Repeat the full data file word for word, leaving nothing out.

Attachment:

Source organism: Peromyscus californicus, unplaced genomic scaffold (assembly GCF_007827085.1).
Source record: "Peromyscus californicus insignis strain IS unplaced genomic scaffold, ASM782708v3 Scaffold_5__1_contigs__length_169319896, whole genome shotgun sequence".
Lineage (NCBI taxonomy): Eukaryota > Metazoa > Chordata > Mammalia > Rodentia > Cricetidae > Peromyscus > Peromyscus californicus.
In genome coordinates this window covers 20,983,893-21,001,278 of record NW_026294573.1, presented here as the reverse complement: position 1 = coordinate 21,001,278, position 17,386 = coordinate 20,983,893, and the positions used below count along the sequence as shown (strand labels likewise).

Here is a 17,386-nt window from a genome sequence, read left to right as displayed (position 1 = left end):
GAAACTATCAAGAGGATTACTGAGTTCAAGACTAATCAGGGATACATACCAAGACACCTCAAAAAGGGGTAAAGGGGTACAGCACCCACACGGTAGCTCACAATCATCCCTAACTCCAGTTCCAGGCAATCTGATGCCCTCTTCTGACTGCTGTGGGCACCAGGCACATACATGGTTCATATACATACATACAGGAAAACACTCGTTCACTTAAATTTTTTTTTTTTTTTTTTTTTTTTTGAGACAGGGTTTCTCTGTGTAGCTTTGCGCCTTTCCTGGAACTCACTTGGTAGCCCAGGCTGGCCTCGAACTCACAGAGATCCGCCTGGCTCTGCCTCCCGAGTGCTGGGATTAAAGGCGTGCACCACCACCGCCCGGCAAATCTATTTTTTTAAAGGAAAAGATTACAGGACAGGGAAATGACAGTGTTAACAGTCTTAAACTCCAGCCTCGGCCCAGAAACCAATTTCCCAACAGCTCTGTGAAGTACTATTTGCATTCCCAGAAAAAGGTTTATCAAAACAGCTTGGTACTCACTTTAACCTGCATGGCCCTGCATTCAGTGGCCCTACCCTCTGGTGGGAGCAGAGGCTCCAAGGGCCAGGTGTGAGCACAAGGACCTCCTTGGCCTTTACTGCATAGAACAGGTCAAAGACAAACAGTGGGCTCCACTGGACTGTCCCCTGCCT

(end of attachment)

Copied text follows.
Source organism: Peromyscus californicus, unplaced genomic scaffold (assembly GCF_007827085.1).
Source record: "Peromyscus californicus insignis strain IS unplaced genomic scaffold, ASM782708v3 Scaffold_5__1_contigs__length_169319896, whole genome shotgun sequence".
Lineage (NCBI taxonomy): Eukaryota > Metazoa > Chordata > Mammalia > Rodentia > Cricetidae > Peromyscus > Peromyscus californicus.
In genome coordinates this window covers 20,983,893-21,001,278 of record NW_026294573.1, presented here as the reverse complement: position 1 = coordinate 21,001,278, position 17,386 = coordinate 20,983,893, and the positions used below count along the sequence as shown (strand labels likewise).

Here is a 17,386-nt window from a genome sequence, read left to right as displayed (position 1 = left end):
GAAACTATCAAGAGGATTACTGAGTTCAAGACTAATCAGGGATACATACCAAGACACCTCAAAAAGGGGTAAAGGGGTACAGCACCCACACGGTAGCTCACAATCATCCCTAACTCCAGTTCCAGGCAATCTGATGCCCTCTTCTGACTGCTGTGGGCACCAGGCACATACATGGTTCATATACATACATACAGGAAAACACTCGTTCACTTAAATTTTTTTTTTTTTTTTTTTTTTTTTGAGACAGGGTTTCTCTGTGTAGCTTTGCGCCTTTCCTGGAACTCACTTGGTAGCCCAGGCTGGCCTCGAACTCACAGAGATCCGCCTGGCTCTGCCTCCCGAGTGCTGGGATTAAAGGCGTGCACCACCACCGCCCGGCAAATCTATTTTTTTAAAGGAAAAGATTACAGGACAGGGAAATGACAGTGTTAACAGTCTTAAACTCCAGCCTCGGCCCAGAAACCAATTTCCCAACAGCTCTGTGAAGTACTATTTGCATTCCCAGAAAAAGGTTTATCAAAACAGCTTGGTACTCACTTTAACCTGCATGGCCCTGCATTCAGTGGCCCTACCCTCTGGTGGGAGCAGAGGCTCCAAGGGCCAGGTGTGAGCACAAGGACCTCCTTGGCCTTTACTGCATAGAACAGGTCAAAGACAAACAGTGGGCTCCACTGGACTGTCCCCTGCCT